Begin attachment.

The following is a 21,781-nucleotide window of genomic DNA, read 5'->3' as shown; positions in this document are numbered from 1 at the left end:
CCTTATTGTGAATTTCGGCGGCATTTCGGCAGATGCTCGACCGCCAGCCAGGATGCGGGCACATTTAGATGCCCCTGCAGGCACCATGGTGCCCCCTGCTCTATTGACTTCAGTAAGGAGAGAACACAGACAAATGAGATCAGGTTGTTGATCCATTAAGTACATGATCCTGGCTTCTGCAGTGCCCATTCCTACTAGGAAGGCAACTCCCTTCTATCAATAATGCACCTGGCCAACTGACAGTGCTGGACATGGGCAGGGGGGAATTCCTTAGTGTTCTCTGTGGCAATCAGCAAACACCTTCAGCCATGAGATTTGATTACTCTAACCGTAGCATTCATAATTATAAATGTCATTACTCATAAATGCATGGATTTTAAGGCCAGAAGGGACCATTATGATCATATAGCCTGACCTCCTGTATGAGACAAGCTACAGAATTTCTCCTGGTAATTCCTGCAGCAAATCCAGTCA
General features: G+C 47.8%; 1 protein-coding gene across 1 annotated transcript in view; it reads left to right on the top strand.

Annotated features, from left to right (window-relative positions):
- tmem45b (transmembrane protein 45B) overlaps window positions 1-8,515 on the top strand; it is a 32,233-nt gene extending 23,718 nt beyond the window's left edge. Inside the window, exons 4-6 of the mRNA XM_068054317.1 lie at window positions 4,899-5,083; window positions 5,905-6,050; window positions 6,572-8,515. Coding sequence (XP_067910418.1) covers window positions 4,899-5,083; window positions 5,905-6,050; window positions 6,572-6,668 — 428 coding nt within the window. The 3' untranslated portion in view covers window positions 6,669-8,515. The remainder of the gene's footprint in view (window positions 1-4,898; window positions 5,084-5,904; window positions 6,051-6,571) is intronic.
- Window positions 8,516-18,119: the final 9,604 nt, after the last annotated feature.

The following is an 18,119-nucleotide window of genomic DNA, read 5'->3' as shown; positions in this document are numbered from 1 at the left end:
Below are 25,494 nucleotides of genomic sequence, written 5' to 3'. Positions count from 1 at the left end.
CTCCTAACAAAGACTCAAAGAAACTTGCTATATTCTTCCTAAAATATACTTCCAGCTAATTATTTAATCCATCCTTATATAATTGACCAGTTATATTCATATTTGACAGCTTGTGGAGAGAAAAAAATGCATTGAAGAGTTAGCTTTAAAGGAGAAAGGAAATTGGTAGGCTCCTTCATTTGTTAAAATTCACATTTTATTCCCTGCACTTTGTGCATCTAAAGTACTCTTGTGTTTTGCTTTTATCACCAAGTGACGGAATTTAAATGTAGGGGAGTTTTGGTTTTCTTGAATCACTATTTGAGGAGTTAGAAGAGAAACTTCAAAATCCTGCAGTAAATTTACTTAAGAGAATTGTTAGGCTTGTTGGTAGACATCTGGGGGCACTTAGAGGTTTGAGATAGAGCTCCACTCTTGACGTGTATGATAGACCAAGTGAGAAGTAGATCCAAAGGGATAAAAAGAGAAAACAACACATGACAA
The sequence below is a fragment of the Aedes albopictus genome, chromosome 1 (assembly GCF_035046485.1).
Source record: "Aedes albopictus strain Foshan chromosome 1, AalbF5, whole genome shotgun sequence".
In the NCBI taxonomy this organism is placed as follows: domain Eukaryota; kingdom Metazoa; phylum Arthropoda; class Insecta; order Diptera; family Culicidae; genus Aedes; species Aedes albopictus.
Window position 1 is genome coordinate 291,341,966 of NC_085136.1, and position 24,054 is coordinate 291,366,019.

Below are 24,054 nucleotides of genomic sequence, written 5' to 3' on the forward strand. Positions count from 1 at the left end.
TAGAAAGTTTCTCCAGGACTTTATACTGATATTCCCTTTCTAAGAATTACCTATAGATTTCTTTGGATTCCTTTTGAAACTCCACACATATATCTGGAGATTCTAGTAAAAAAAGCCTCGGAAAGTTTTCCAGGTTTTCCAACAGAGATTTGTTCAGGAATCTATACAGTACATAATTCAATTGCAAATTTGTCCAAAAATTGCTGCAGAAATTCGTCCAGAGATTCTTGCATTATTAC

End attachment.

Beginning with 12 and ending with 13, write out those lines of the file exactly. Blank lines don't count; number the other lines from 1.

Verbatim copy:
In the NCBI taxonomy this organism is placed as follows: domain Eukaryota; kingdom Metazoa; phylum Arthropoda; class Insecta; order Diptera; family Culicidae; genus Aedes; species Aedes albopictus.
Window position 1 is genome coordinate 291,341,966 of NC_085136.1, and position 24,054 is coordinate 291,366,019.